The Noise Of Time

By Julian Barnes

9/10
(9/10)

197 pages

What’s it about?
This novel is dedicated to the Russian composer Dmitri Shostakovich.  The story begins in 1936 when Shostakovich’s first opera has been denounced by Stalin himself.  We follow the composer through a life and career in Soviet Russia that is infused with both fear and shame.  We come to appreciate both the composer’s brilliance and his fortitude.  His inner thoughts ( as imagined by Julian Barnes) give voice to life as an artist in Soviet Russia.

What did it make me think about?
Russia- and all other countries where people live in a perpetual state of fear.  How it must change you, your relationships, and the art that is left behind.

Should I read it?
I personally love Julian Barnes writing. Even so, I put this one off for awhile because it sounded uninteresting- a Russian composer…  I could not have been more wrong.  Who would not love sentences like these, “​Art belongs to everybody and nobody.  Art belongs to all time and no time.  Art belongs to those who create it and those who savor it.  Art no more belongs to the People and the Party than it belonged to the aristocracy and the patron.  Art is the whisper of history, heard above the noise of time.” I believe his stories have so much to say.  This novel is no exception!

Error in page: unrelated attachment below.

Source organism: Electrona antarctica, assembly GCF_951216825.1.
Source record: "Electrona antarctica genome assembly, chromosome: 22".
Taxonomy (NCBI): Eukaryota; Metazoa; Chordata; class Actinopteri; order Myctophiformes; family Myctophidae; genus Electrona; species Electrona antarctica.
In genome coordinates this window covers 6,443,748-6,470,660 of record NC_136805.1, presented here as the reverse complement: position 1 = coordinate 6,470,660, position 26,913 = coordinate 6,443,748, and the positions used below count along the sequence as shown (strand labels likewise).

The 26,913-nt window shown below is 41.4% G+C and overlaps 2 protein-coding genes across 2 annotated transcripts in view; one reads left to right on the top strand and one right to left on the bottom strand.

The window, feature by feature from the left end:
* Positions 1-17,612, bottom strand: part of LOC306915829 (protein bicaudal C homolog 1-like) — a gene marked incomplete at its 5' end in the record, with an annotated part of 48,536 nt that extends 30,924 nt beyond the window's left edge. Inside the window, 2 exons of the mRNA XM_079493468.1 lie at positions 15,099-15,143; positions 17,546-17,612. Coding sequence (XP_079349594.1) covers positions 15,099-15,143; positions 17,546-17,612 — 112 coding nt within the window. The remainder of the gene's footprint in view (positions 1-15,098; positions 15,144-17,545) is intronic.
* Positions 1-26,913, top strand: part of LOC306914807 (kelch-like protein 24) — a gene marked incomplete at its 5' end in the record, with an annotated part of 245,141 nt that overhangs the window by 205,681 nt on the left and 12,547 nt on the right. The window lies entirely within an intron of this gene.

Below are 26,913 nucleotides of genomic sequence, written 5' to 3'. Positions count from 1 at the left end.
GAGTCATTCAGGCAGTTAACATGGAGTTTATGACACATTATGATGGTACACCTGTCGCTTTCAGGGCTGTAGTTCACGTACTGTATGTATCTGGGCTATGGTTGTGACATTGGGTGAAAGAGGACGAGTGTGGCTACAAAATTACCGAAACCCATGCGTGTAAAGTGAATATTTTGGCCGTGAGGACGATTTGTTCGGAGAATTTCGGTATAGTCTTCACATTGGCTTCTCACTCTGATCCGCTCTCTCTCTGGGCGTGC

Quote-
“As for love- not his own awkward stumbling, blurring, annoying expressions of it, but love in general: he had always believed that love, as a force of nature, was indestructible; and that, when threatened, it could be protected, blanketed, swaddled in irony.  Now he was less convinced.  Tyranny had become so expert at destroying that why should it not destroy love as well, intentionally or not?  Tyranny demanded that you love the party, the state, the Great Leader and Helmsman, the people.  But individual love- bourgeois and particularistic- distracted from such grand, noble, meaningless, unthinking “loves.”  And in these times, people were always in danger of becoming less than fully themselves.  If you terrorised them enough, they became something else, something diminished and reduced: mere techniques for survival.  And so, it was not just an anxiety, but often a brute fear that he experienced: the fear that love’s last days had come.”

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